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Why Suzuka Esses contrast has given Mercedes hope for F1 2024

Mercedes has said the transformation its upgraded W14 Formula 1 car has shown in high-speed corners has boosted belief it is on the right path for 2024.

George Russell, Mercedes F1 W14

The Brackley-based squad introduced a floor development at the United States Grand Prix that its technical director James Allison had previewed as being a ‘bellwether’ of its long-term potential.

The change appeared to deliver a small step forward in lap time, as Lewis Hamilton challenged Max Verstappen for the win before his post-race disqualification for a worn plank.

PLUS: The possible outcomes of Hamilton and Leclerc's Austin F1 DSQ

But beyond the ultimate speed gain, Mercedes has explained how a notable change in car characteristics – especially in high-speed corners – was its biggest takeaway from the weekend.

Mercedes boss Toto Wolff said the contrast in how the car was so strong in the opening Esses section at Austin, compared to its struggle at the similar Suzuka layout in Japan earlier this month, was something that was a particular boost. 

“When I look back at the Esses [in Japan], we were slow,” said Wolff. “Here, it was our best sector. So overall we need to be pleased.”

Mercedes chief technical officer Mike Elliott confirmed the squad had taken a degree of optimism about how the W14 had performed.

“I think, cautiously optimistic,” he said when asked by Autosport about the verdict on the car upgrades.

Lewis Hamilton, Mercedes F1 W14, George Russell, Mercedes F1 W14, Liam Lawson, AlphaTauri AT04

Photo by: Mark Sutton / Motorsport Images

Lewis Hamilton, Mercedes F1 W14, George Russell, Mercedes F1 W14, Liam Lawson, AlphaTauri AT04

“We came here trying some bits that we were hoping we'd see sort of good signs for next year. But obviously, there's only so much you can do with this year's car, as [there are] bigger changes we'd like to make for next year's.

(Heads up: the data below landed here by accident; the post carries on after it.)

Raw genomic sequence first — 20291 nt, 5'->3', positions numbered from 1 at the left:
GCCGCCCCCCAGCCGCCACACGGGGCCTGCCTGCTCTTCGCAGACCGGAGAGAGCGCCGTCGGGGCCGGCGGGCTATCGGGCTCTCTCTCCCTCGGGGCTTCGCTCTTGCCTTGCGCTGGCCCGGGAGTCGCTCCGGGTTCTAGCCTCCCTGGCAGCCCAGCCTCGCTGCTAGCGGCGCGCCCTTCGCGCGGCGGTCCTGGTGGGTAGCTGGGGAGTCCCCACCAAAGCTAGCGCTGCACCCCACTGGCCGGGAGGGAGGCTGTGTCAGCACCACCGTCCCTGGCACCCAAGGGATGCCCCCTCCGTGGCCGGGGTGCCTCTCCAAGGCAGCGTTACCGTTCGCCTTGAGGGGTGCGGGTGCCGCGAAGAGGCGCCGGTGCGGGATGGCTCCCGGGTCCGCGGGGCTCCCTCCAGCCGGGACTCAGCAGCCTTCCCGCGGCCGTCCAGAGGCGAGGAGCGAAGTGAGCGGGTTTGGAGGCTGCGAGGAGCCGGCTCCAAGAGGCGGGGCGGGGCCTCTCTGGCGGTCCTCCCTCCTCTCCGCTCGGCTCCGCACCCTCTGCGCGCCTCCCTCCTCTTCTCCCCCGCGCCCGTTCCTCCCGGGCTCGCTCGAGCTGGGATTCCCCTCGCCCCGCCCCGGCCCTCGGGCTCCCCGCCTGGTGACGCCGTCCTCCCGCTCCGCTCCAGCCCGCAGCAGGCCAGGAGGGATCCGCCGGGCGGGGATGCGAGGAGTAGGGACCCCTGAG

“But to come here to the circuit where, probably feeling some of the high speed might be hard for us, to actually go as well as we did, I think is a good sign. Cautiously optimistic is probably the right way of looking at it.”

Elliott explained that the upgraded floor was specifically targeted at addressing a weakness the W14 had in high speed, but a key challenge had been sorting it out without it making the car’s balance worse.

“I think we've seen, relatively, we've been poor in the high speed over the recent races,” he said.

“I think we struggled a bit in Suzuka. And then I think, really, what the package was aimed at doing is try to improve that high speed, but doing so in a way where we didn't sort of add any instability.”

Elliott felt that the Mercedes W14 was not lacking in one particular area, and the key to catching Red Bull in 2024 was in improving multiple aspects of the car.

“If you look at Red Bull, they're still the quickest car,” he said. “I think the gaps are closing up, and that's what we want to be doing.

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“I think what we've got to do is work out how can we get that bit more for next year. I think there are some things that we know we want to fix for next year's car, but I'm not going to explain what they are for good reason.

“I think just generally we have got to keep finding that extra bit of pace. We've got ourselves behind, and we're playing catch up.

“I think it's sort of a little bit from lots of different places. But as always, most of the performance will come from aerodynamics.”

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